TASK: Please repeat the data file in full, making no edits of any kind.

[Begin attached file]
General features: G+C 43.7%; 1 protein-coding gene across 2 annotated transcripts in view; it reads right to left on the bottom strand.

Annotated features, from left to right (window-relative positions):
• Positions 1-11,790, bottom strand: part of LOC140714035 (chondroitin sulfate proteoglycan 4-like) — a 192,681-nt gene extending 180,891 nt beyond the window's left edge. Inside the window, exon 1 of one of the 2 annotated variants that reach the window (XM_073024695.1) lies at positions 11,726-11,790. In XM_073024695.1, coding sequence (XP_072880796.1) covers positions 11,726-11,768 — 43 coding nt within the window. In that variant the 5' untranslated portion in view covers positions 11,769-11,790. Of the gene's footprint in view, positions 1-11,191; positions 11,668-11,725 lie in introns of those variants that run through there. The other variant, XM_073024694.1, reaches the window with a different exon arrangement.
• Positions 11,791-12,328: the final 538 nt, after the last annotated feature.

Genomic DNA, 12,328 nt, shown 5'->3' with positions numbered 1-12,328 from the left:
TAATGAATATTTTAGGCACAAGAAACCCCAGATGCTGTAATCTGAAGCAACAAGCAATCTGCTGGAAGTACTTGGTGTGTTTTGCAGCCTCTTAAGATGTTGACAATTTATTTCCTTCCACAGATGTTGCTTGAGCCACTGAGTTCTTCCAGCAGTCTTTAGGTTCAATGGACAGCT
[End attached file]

General features: G+C 43.7%; 1 protein-coding gene across 2 annotated transcripts in view; it reads right to left on the bottom strand.

Annotated features, from left to right (window-relative positions):
• Positions 1-11,790, bottom strand: part of LOC140714035 (chondroitin sulfate proteoglycan 4-like) — a 192,681-nt gene extending 180,891 nt beyond the window's left edge. Inside the window, exon 1 of one of the 2 annotated variants that reach the window (XM_073024695.1) lies at positions 11,726-11,790. In XM_073024695.1, coding sequence (XP_072880796.1) covers positions 11,726-11,768 — 43 coding nt within the window. In that variant the 5' untranslated portion in view covers positions 11,769-11,790. Of the gene's footprint in view, positions 1-11,191; positions 11,668-11,725 lie in introns of those variants that run through there. The other variant, XM_073024694.1, reaches the window with a different exon arrangement.
• Positions 11,791-12,328: the final 538 nt, after the last annotated feature.

Genomic DNA, 12,328 nt, shown 5'->3' with positions numbered 1-12,328 from the left:
TAATGAATATTTTAGGCACAAGAAACCCCAGATGCTGTAATCTGAAGCAACAAGCAATCTGCTGGAAGTACTTGGTGTGTTTTGCAGCCTCTTAAGATGTTGACAATTTATTTCCTTCCACAGATGTTGCTTGAGCCACTGAGTTCTTCCAGCAGTCTTTAGGTTCAATGGACAGCT